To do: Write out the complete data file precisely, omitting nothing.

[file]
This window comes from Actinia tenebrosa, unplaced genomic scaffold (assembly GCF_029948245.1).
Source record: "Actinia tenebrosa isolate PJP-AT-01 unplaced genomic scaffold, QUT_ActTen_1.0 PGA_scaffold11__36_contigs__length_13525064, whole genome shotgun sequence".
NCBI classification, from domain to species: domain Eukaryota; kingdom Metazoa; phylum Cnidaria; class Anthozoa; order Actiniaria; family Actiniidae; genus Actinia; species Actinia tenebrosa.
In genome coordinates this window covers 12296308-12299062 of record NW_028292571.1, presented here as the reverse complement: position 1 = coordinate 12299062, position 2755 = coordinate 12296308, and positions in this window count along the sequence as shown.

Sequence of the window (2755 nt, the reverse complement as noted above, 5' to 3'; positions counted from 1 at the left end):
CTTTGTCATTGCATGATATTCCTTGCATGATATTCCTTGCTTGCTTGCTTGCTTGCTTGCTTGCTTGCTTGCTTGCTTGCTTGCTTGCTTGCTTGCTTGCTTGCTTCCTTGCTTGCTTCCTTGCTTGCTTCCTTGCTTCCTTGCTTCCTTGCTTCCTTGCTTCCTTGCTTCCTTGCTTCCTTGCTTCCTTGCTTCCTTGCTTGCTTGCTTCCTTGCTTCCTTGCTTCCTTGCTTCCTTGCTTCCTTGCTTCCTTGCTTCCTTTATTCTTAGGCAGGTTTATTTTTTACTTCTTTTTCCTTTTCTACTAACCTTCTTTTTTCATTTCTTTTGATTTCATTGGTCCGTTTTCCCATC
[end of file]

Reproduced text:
This window comes from Actinia tenebrosa, unplaced genomic scaffold (assembly GCF_029948245.1).
Source record: "Actinia tenebrosa isolate PJP-AT-01 unplaced genomic scaffold, QUT_ActTen_1.0 PGA_scaffold11__36_contigs__length_13525064, whole genome shotgun sequence".
NCBI classification, from domain to species: domain Eukaryota; kingdom Metazoa; phylum Cnidaria; class Anthozoa; order Actiniaria; family Actiniidae; genus Actinia; species Actinia tenebrosa.
In genome coordinates this window covers 12296308-12299062 of record NW_028292571.1, presented here as the reverse complement: position 1 = coordinate 12299062, position 2755 = coordinate 12296308, and positions in this window count along the sequence as shown.

Sequence of the window (2755 nt, the reverse complement as noted above, 5' to 3'; positions counted from 1 at the left end):
CTTTGTCATTGCATGATATTCCTTGCATGATATTCCTTGCTTGCTTGCTTGCTTGCTTGCTTGCTTGCTTGCTTGCTTGCTTGCTTGCTTGCTTGCTTGCTTGCTTCCTTGCTTGCTTCCTTGCTTGCTTCCTTGCTTCCTTGCTTCCTTGCTTCCTTGCTTCCTTGCTTCCTTGCTTCCTTGCTTCCTTGCTTCCTTGCTTGCTTGCTTCCTTGCTTCCTTGCTTCCTTGCTTCCTTGCTTCCTTGCTTCCTTGCTTCCTTTATTCTTAGGCAGGTTTATTTTTTACTTCTTTTTCCTTTTCTACTAACCTTCTTTTTTCATTTCTTTTGATTTCATTGGTCCGTTTTCCCATC